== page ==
Thomas Mann’s lengthy novel “Buddenbrooks: The Decline of a Family” sounds likely to be more enriching than enjoyable. But this 1901 masterpiece, which earned Mann the Nobel Prize in literature, has simple, direct prose and an ironic tone that I often found to be laugh-out-loud funny. Mann grew up in Lübeck, and the novel, set between 1835 and 1877, chronicles the demise of a wealthy north German merchant family over the course of four generations, incidentally portraying the manner of life and mores of the Hanseatic bourgeoisie. Major historic events occur around the characters, such as the 1848 revolutions and the unification of the German empire in 1871, but these events have little obvious effect on any of them. Their destinies are almost entirely of their own making.
I developed great affection for the richly developed main characters, but Mann also draws even the most minor characters with quick, incisive strokes.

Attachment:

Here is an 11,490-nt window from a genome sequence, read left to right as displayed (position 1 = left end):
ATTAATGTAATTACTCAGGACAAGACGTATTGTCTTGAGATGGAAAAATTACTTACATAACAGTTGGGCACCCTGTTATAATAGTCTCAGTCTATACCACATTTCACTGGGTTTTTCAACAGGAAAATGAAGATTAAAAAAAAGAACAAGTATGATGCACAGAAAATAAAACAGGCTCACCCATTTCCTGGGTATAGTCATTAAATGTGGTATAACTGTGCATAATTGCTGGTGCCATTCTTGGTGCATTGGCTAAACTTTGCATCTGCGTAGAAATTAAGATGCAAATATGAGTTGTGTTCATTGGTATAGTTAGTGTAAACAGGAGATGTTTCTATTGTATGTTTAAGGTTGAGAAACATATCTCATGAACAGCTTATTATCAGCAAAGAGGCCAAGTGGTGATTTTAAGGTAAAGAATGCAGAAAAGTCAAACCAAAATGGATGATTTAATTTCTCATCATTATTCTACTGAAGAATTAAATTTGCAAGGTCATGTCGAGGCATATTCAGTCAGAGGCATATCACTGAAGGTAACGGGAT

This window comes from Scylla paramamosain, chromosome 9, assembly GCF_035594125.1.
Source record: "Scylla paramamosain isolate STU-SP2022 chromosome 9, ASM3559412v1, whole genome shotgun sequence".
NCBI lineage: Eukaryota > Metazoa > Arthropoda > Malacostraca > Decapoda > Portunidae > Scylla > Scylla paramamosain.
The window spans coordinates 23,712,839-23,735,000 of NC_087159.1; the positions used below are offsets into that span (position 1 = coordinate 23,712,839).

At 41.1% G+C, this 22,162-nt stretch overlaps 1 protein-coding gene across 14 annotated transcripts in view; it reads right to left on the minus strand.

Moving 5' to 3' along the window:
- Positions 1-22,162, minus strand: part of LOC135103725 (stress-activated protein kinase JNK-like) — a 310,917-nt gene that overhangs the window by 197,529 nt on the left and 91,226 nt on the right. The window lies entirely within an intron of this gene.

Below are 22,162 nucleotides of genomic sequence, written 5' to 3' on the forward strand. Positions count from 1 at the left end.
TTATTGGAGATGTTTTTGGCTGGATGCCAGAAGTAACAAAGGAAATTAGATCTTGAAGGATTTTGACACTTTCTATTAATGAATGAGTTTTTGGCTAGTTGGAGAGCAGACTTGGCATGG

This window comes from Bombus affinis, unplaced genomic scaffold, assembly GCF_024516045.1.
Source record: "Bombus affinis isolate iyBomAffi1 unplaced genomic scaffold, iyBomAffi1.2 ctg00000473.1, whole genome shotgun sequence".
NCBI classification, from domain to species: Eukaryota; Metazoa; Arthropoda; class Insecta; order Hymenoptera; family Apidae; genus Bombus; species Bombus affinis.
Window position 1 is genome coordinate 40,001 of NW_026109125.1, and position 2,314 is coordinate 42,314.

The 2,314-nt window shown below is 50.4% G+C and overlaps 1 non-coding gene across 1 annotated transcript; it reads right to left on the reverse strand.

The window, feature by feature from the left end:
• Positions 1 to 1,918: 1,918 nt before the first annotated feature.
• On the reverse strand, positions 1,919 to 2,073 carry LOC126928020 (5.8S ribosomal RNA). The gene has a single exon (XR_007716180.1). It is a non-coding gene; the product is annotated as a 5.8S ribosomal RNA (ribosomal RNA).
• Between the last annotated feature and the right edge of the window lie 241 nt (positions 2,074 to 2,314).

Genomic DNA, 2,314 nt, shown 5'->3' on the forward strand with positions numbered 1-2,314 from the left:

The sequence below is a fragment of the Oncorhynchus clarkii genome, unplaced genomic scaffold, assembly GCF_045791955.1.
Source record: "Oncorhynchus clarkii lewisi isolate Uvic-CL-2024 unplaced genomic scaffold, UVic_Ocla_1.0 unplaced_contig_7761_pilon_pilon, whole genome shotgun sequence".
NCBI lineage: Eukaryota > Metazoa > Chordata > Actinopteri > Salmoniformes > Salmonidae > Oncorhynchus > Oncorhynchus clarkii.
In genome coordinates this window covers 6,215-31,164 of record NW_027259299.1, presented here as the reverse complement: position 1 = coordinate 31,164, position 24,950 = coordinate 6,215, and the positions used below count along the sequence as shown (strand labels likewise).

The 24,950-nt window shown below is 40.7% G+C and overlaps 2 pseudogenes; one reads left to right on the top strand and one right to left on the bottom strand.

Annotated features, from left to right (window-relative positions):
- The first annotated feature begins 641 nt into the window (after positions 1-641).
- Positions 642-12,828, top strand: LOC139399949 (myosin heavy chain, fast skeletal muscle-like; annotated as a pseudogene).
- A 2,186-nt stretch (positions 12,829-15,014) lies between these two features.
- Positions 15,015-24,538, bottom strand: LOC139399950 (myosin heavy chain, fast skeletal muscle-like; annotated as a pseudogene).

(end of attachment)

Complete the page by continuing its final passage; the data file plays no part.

I developed great affection for the richly developed main characters, but Mann also draws even the most minor characters with quick, incisive strokes. One professor, for example, “suffered from occasional hemorrhaging of the lungs and always spoke in an ironic tone of voice, because he considered himself as clever as he was sickly.” The food descriptions also fascinated me. Christmas dinner was quite familiar, but then there were other meals, such as “good breakfasts of shrimps and port wine” and snacks of “lemon buns with breast of goose,” that defied comprehension.
Almost every German is familiar with “Buddenbrooks,” but few Americans I know have read it. I can’t recommend John E. Woods’ lucid translation highly enough to people traveling to Hamburg and Lübeck. Indeed, I found the book so charming that I’d recommend it to anyone.